The World's Leading Independent Agencies: VCCP

VCCP's head of digital strategy believes that digital thinking and creativity cannot be outsourced.

Second Life, the virtual reality world, has witnessed a number of high-level brand defections in recently.

It's not hard to see why: Reebok has had to contend with being attacked by a nuclear bomb, American Apparel is constantly picketed, and the virtual islands created by the likes of Sun Microsystems and Dell are nearly always empty. To cap it all, the most popular items purchased in Second Life are not "First Life" brands, but genitalia.

Brian McGuinness, the vice-president of Starwoods Hotels & Resorts and one of those who recently shut up shop, declared: "There's not a compelling reason to stay."

We don't want to knock Second Life especially, but it is easy to lose track of the number of meetings in which people ask about "buying" ad space in digital environments such as Second Life, without really knowing what Second Life is and without having a good reason for their brand to be there. There are a lot of agencies who are behaving like digital lemmings.

At VCCP, we've always been excited by new advances in interactive digital technologies. We were the first UK creative agency to bring search marketing in-house and to use search in an intelligent, brand-centric way. We were the first UK creative agency to help develop "web mapping", a new digital tool that maps digital voices -who is saying what and where, and ranks their digital influence. We were one of the first UK creative agencies to develop blogger outreach and seeding programs, to open up new ways of connecting and empowering consumers and giving them a voice in a new way.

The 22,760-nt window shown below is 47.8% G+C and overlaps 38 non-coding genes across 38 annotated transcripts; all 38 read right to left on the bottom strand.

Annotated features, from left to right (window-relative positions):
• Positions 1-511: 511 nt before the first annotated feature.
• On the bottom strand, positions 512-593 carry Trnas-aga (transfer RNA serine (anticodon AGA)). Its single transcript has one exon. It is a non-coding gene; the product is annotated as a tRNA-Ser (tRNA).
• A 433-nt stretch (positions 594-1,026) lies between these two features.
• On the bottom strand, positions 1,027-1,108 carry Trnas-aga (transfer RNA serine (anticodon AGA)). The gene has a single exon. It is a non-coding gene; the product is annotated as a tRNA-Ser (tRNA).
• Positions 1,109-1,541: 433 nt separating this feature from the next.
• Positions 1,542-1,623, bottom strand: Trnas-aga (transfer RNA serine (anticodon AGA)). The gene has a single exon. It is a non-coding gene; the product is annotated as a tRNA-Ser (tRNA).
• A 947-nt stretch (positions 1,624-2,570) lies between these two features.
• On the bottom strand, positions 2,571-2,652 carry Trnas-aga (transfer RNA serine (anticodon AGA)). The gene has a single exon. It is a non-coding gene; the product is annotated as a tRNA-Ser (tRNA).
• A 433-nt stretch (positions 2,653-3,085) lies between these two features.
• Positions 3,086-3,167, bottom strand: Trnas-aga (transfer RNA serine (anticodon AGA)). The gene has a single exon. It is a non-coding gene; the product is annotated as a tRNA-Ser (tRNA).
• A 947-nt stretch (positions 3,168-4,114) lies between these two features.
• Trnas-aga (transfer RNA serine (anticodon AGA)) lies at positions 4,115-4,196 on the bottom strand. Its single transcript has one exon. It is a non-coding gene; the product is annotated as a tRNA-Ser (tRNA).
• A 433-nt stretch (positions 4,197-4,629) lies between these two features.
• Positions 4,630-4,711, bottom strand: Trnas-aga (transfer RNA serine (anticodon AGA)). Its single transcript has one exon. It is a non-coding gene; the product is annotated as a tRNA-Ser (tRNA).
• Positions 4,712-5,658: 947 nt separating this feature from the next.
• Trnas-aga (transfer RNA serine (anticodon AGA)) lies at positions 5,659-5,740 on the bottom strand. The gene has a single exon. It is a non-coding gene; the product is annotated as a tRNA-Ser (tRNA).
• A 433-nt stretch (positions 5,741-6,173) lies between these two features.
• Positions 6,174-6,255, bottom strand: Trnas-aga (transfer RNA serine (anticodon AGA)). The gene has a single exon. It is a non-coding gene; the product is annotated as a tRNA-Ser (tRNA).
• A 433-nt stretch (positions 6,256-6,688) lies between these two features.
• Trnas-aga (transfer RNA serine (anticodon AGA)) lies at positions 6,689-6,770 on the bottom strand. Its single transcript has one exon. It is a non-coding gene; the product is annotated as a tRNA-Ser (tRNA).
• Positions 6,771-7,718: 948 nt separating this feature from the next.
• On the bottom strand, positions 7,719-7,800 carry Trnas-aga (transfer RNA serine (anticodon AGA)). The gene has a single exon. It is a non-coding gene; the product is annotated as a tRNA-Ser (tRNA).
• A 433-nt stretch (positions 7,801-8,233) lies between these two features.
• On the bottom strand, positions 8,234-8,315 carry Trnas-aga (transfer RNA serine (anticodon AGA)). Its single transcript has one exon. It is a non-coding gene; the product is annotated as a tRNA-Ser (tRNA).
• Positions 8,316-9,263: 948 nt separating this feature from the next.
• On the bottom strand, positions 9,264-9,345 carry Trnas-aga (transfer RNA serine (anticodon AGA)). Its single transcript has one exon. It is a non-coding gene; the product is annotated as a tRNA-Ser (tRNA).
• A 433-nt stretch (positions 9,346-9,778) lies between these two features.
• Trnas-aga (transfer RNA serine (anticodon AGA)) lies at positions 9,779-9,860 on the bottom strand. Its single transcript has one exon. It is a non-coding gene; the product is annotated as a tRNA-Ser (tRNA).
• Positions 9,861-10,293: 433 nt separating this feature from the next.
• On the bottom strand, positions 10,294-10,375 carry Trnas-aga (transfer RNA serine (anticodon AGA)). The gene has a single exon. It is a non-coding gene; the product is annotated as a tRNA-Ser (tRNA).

However, we always tread carefully, digitally. Although totally immersed in the Web 2.0 world full of sites with intriguing names such as Twitter, Ning, Flickr and Pownce, we simply don't believe it does anyone any good to build an agency full of digital lemmings, leaping over digital cliff after digital cliff.

We place a great deal of emphasis on the strategy and insights that go into our digital campaigns. This is because we care a great deal about how brands behave in this new digital environment and we are witnessing a growing sense of grass-roots resentment about this behaviour.

There's a great blog quote that moans about the way in which brands are sucking the life out of these spaces "like a bloodthirsty vampire". The post goes on to say that "most people don't mind advertising, but when it looks more like spam than advertising, you're in deep shit. I'm really worried about how over-advertising is killing even the coolest social spaces."

We make digital creative that has a purpose and adds something unique to or improves the digital experience. Before we sign off any creative, we ask ourselves whether we are creating something useful, and something that people will be interested in and talk to others about - we think a lot about "the value exchange". What consumers are getting in return for engaging with your brand in the digital space.